India, China, and Bhutan


   Remote areas of Asia have always been a site of border disputes and power struggles between great nations. The British and Russian Empires fought a “great game” over Afghanistan, in an attempt to secure control over India and Central Asia, resulting in the creation of the Wakhan Corridor to separate the two imperial powers. India and Pakistan have an ongoing border dispute over Kashmir, which has resulted in multiple wars, skirmishes, and deaths.
    The latest ongoing dispute takes place in the Himalayas, between Bhutan and China. China is attempting to build a road through the Doklam Plateau (which it claims), which lies very close to the Indian state of Sikkim. Sikkim lies near the Siliguri Corridor, which connects India’s seven northeastern states to the rest of the Indian mainland. Therefore, a Chinese incursion through the Doklam Plateau is a major source of pressure on India, as if war breaks out between India and China, China could easily cut off northeast India from the rest of India.
    This is precisely why Indian soldiers have blocked the construction of the road, much to China’s anger. China, in response, stopped a batch of around 50 Indian pilgrims that were travelling to Tibet. Additionally, Chinese troops reportedly entered Sikkim and destroyed two Indian bunkers. Tensions between India and China have risen dramatically and the two Asian titans appear to be headed on a collision course. Many observers fear a repeat of the bloody 1962 war is possible, which was also fought over border disputes. China has threatened to start a war if it is necessary to protect “territorial sovereignty”, a form of very aggressive rhetoric that the international community is accustomed to seeing out of Beijing.
    Thankfully, even in the event of war, it will likely be sporadic, isolated battles that claim relatively few lives. No side is going to dare fully invade the other, because of international involvement, relatively equal military strength (even if China is slightly stronger), and most importantly, the Himalayas. Not even the Mongol Empire could conquer India, despite being able to overrun nearly all of Asia, the Middle East, and Europe. The Himalayas provide a 3000 mile long, two mile high wall of sheer rock and ice that is impossible to cross for any decent sized army. Furthermore, India and China traded around 71 billion dollars in 2016-war simply doesn’t make economic sense, especially for two rising superpowers who are poised to become superpowers in the near future. A larger fear for India (in terms of an all out war) is China encouraging and helping Pakistan in a war against India, a topic which I have already gone over in detail.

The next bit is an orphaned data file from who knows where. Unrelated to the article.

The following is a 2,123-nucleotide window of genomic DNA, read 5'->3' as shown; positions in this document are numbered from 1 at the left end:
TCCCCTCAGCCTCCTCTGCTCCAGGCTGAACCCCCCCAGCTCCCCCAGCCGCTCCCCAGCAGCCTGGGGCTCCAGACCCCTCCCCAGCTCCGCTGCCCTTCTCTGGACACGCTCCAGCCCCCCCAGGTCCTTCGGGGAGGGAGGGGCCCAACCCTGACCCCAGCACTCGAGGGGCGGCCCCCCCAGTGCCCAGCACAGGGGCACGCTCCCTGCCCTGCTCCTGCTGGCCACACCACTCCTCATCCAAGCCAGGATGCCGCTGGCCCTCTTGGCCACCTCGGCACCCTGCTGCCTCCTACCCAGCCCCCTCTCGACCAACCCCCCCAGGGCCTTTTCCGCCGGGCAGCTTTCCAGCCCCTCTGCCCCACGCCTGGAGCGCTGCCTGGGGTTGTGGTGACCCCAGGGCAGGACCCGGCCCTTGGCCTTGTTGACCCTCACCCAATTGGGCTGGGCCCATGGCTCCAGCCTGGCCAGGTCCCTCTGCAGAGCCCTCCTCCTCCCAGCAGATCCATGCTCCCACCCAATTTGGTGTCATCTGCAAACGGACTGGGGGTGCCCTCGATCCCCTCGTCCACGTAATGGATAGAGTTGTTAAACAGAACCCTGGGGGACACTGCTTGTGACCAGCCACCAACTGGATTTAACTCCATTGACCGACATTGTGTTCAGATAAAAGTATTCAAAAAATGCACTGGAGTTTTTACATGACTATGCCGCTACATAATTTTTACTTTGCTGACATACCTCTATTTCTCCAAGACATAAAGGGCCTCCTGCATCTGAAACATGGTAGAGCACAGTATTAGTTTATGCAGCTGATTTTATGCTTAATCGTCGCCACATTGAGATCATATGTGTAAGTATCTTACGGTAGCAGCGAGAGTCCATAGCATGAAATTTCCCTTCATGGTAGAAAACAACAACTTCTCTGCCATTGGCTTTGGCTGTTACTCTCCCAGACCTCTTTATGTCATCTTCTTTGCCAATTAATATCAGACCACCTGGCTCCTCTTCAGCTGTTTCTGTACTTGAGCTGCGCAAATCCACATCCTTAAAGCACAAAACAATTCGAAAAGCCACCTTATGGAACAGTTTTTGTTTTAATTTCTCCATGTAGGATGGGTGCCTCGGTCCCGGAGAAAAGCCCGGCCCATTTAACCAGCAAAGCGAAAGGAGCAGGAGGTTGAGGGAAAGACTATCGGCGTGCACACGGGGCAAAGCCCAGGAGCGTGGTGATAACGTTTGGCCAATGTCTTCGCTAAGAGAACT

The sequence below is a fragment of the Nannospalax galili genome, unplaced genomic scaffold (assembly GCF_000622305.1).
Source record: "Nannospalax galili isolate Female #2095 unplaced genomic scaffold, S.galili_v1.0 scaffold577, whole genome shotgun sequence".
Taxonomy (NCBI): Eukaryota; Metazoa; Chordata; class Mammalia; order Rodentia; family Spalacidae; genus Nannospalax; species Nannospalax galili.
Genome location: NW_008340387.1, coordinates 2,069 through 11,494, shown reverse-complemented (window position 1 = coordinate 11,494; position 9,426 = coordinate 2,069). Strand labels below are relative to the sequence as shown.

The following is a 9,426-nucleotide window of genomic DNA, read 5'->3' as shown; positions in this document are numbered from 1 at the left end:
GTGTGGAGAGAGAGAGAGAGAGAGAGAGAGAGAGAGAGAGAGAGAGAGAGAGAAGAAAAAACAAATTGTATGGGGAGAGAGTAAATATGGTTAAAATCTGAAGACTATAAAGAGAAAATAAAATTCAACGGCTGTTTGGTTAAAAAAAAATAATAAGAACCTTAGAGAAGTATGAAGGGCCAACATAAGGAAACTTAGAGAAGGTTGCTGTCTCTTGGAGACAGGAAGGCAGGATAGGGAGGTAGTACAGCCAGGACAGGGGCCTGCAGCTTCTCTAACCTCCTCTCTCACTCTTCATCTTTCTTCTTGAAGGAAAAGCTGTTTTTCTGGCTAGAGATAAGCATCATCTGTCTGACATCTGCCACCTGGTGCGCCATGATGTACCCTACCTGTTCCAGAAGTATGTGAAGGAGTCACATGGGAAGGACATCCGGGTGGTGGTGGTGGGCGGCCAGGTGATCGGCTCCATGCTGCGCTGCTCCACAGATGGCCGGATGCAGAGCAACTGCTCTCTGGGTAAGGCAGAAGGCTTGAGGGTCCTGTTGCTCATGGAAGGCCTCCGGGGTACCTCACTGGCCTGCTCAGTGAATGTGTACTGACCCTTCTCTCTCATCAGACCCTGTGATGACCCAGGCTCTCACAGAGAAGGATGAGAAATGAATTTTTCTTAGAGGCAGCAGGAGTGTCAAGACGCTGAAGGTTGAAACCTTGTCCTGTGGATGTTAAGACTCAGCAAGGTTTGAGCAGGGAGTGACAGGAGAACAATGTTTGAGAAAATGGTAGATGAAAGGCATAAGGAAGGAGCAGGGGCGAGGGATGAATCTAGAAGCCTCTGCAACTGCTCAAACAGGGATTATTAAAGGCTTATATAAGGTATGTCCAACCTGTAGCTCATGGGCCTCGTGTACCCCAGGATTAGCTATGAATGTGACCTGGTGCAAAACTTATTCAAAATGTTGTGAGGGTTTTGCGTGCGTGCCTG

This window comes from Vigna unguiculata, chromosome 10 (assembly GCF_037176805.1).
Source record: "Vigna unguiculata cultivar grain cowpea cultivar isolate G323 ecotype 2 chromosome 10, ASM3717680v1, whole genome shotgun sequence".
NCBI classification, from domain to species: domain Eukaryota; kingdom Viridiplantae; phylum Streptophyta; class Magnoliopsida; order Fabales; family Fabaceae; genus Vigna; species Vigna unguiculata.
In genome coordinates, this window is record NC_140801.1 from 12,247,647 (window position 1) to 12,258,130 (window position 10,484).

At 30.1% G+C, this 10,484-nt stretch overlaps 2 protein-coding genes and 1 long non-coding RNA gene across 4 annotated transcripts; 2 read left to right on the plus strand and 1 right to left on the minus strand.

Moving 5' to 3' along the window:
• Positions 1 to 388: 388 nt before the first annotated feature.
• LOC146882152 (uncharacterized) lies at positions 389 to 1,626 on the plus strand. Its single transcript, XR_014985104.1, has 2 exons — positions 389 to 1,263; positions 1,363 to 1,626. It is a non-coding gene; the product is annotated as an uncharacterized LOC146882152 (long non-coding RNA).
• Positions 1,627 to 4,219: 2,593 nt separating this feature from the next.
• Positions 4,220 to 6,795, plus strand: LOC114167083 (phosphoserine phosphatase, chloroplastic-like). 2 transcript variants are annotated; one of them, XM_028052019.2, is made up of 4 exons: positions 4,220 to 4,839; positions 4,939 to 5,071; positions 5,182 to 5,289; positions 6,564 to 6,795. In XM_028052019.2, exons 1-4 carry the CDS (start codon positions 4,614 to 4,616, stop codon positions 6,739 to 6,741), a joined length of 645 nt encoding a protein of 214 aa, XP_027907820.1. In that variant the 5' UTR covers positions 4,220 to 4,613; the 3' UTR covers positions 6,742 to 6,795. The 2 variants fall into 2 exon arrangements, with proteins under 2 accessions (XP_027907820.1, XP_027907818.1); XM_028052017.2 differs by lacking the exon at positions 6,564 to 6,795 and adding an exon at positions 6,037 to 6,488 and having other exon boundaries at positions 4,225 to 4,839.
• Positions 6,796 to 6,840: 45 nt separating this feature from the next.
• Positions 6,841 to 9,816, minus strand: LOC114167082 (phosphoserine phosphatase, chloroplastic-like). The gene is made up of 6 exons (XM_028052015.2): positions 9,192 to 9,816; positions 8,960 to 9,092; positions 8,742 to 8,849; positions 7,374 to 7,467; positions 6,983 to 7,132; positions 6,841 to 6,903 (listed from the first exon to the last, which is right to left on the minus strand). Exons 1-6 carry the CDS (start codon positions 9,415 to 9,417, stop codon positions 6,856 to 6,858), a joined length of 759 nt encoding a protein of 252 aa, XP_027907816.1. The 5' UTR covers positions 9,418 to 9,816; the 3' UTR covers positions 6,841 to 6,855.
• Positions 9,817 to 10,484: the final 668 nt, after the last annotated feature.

China’s ultra aggressive stance is baffling for a country that dreams of becoming the dominant power in Asia. As China continues to bully its neighbors (not only in the Himalayas, but also in the East and South China seas), more Asian countries flock to India for protection. India has improved relationships or has good relationships with most Asian countries, including Mongolia, Japan, Vietnam, and Bhutan. Even Sri Lanka is in a “tug of war” between India and Asia. China’s only Asian allies are Pakistan, as mentioned before, and North Korea, a totalitarian state despised by the rest of the world, who China is only allied with for a buffer against South Korea. If China truly desires to become a superpower, China needs to flex soft power, rather than hard power.
    India, in order to preserve its friendships with the rest of Asia, needs to reassure Asian countries (including Bhutan) that India will not tolerate China’s aggressive behavior. Furthermore, India must ensure that China cannot build its road in the Doklam Plateau-if the road is built, it would be highly detrimental to Indian security. While India should obviously pursue diplomatic channels, there could be a legitimate case for war if China does not back off. There is simply no reason for China to build this road other than to threaten India, and India has the full right to respond to and neutralize this threat.
    The United States, meanwhile, needs to ensure both sides come to a consensus at the negotiating table, rather than on the battlefield. Theodore Roosevelt mediated peace between Russia and Japan after the Russo-Japanese war (when the US was not even close to being a superpower), and the Trump administration should seek to do the same. American power can and should be used to promote global peace, and America should not sit idly as two immense countries are on a direct collision course.



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